We listen to our Elders—they are the knowledge keepers of our history—and sustain connections between our youth and Elders to keep our TWN culture alive.
We have incorporated traditional education, language, and culture into our childcare, in response to what our community, leadership, and parents requested, to raise awareness from an early age. We have traditional art, drumming, singing and field trips in the Aboriginal Head Start Program, plus opportunities for Elders and children to interact.
“We want our community members to thrive in our culture and traditions, even as we live in an ever changing modern world, because this keeps us grounded to our values and who we are as Tsleil-Wautt people. Our aspiration is to see our children and grandchildren grow up healthy and happy, so life becomes a journey they travel without the struggles our ancestors had to deal with.”Former Chief Maureen Thomas
Our Tsleil-Waututh Language Program is helping to revitalize our Hunq’eme’nem language and has been recognized as a best practice by Indigenous and Northern Affairs Canada. With no living fluent speakers, we used remaining records, documentation, and linguistic resources for the Downriver Hunq’eme’nem/Hən̓q̓əmin̓əm̓, while also requesting assistance from Vancouver Island speakers (who call the language Həl̓q̓əmin̓əm̓ rather than Hunq’eme’nem).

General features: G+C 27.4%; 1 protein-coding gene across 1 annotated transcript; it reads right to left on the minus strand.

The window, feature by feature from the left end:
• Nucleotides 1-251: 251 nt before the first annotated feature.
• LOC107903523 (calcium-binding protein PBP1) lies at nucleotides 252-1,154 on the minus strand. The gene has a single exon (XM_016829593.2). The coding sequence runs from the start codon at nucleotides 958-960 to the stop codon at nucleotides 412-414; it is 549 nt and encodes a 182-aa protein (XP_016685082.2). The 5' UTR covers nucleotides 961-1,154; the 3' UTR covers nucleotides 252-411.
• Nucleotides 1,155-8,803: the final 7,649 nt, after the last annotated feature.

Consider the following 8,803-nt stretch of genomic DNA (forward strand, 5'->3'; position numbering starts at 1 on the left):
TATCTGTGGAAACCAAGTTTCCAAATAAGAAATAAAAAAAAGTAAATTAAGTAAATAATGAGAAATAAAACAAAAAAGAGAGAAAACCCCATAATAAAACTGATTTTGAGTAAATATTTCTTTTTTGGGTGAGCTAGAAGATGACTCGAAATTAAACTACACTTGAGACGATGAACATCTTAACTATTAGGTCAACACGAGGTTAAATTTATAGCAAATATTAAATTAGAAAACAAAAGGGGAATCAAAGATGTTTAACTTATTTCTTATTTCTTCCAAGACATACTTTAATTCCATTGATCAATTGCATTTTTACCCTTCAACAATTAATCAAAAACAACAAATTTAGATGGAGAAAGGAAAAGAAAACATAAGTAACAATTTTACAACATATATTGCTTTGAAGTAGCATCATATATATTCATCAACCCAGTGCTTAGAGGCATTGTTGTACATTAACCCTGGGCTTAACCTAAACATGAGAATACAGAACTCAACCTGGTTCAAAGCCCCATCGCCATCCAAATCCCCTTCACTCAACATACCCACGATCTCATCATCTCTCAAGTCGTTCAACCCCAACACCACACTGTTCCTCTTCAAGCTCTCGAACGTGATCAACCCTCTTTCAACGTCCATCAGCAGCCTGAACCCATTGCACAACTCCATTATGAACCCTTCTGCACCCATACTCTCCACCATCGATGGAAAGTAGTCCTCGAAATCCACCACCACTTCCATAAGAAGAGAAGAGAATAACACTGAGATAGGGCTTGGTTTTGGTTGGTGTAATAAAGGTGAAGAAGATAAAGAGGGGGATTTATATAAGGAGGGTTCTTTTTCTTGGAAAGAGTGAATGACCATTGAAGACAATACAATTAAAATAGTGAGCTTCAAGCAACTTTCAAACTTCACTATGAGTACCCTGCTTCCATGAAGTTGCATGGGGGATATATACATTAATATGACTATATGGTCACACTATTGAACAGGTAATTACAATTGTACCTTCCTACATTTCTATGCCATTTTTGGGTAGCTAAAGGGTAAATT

We are using cutting-edge language learning techniques to attain our short-term goal of five fluent, proficient second-language speakers. To date, we have:
- Three community members who are mid to high-level conversant speakers
- Four language interns who are beginning to mid-level conversant speakers
We are confident, based on progress so far, of attaining our longer-term goal to raise a generation of first-language speakers. We’ve introduced language classes in our childcare, sharing basic words and phrases with all 35 children, in staff/community language classes, and in language immersion camps.